By early November 2016, Steele was terminated for unauthorized media contacts - and the FBI was turning to Ohr as a back channel to Steele.

Ohr's notes suggest he met Nov. 21, 2016, with FBI officials that included Strzok, then-FBI attorney Lisa Page and another agent. Strzok and Lisa Page have become the poster children for Republicans who believe the FBI abused its authority by investigating Trump on flimsy evidence. FBI records confirm an interview with Ohr around that time.

Ohr's notes from that meeting indicate that FBI officials told him they "may go back to Chris" - an apparent reference to Steele - just 20 days after dismissing him.

In all, Ohr's notes, emails and texts identify more than 60 contacts with Steele and/or Simpson, some dating to 2002 in London. But the vast majority occurred during the 2016-2017 timeframe that gave birth to one of the most controversial counterintelligence probes in recent American history.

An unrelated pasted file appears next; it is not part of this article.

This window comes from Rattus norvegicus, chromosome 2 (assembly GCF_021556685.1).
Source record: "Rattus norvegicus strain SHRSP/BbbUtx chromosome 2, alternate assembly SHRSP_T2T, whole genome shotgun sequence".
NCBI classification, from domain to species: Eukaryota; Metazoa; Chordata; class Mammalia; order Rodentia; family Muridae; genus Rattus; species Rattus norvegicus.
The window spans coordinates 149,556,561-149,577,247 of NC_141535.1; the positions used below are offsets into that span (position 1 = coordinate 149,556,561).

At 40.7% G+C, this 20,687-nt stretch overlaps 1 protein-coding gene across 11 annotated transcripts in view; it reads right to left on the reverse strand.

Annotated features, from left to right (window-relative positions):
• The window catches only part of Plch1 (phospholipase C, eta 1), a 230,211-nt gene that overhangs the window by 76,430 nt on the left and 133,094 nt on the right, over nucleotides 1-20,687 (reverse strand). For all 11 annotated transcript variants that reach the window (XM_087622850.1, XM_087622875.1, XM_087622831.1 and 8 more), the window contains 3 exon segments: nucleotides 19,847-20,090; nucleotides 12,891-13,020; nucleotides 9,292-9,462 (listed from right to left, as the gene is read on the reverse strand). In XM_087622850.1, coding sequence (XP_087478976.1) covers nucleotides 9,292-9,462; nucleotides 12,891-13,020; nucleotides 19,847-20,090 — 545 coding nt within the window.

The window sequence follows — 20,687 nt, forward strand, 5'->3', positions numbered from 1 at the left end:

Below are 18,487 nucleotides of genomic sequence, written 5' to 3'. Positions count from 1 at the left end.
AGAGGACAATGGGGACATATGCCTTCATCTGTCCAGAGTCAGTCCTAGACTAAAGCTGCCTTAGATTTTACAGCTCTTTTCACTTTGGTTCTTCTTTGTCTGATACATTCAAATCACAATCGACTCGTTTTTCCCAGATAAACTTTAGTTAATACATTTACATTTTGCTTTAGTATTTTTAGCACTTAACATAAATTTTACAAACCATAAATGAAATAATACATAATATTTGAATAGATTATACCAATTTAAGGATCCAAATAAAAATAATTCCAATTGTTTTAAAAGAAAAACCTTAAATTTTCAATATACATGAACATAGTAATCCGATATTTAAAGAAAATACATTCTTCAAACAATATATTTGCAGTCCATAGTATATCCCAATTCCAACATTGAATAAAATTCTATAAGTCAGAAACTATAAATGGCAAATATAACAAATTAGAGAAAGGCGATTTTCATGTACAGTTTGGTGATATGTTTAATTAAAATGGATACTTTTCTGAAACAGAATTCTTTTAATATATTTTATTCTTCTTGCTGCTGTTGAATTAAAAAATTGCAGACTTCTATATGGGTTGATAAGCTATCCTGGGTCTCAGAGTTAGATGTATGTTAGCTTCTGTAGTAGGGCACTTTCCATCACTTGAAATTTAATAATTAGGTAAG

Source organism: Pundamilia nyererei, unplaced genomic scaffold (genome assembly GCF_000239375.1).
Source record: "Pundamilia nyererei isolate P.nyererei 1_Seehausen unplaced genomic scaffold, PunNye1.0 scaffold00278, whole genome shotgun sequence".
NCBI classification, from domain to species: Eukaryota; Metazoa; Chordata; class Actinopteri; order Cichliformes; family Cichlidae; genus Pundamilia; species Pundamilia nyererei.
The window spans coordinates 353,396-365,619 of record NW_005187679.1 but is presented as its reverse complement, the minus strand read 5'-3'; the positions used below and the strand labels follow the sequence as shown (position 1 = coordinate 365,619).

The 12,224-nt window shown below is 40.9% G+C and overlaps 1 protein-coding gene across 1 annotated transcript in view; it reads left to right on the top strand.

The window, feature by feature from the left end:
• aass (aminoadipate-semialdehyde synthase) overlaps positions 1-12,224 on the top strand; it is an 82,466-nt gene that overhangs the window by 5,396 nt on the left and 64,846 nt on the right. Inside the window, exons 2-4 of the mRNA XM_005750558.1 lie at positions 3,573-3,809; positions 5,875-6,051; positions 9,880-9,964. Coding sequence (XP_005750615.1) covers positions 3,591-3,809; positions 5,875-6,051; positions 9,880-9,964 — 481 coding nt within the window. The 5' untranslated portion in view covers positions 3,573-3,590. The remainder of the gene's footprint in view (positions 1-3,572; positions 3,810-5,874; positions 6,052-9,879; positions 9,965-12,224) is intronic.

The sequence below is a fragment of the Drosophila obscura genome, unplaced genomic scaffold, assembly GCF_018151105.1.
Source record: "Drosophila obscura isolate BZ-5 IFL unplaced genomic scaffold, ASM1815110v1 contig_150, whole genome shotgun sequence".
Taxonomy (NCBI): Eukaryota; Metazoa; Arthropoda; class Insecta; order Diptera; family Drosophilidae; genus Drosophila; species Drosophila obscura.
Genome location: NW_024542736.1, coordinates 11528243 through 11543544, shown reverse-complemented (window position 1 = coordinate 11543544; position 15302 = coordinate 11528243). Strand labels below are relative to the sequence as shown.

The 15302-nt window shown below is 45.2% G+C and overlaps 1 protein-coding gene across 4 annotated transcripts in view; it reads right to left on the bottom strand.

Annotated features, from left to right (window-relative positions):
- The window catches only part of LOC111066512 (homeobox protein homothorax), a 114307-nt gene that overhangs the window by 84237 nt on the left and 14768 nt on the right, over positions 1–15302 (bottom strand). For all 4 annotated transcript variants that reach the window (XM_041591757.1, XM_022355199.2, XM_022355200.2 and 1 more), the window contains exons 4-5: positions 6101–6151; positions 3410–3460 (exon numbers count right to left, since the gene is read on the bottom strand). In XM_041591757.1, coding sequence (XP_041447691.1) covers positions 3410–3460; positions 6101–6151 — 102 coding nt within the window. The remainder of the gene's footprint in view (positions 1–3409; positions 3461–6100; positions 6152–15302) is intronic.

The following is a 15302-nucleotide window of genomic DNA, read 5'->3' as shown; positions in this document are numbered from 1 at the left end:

Most importantly, the new memos make clear that Ohr, a man whose name was barely uttered during the first 18 months of the scandal, may have played a critical role in stitching together a Democratic opposition research project and the top echelons of the FBI and DOJ.

Representatives for the Justice Department and FBI did not return calls Tuesday seeking comment. A message left on the cell phone for Bruce and Nellie Ohr, seeking comment, was not returned.

John Solomon is an award-winning investigative journalist whose work over the years has exposed U.S. and FBI intelligence failures before the Sept. 11 attacks, federal scientists' misuse of foster children and veterans in drug experiments, and numerous cases of political corruption. He is The Hill's executive vice president for video.

The views expressed by contributors are their own and not the views of The Hill.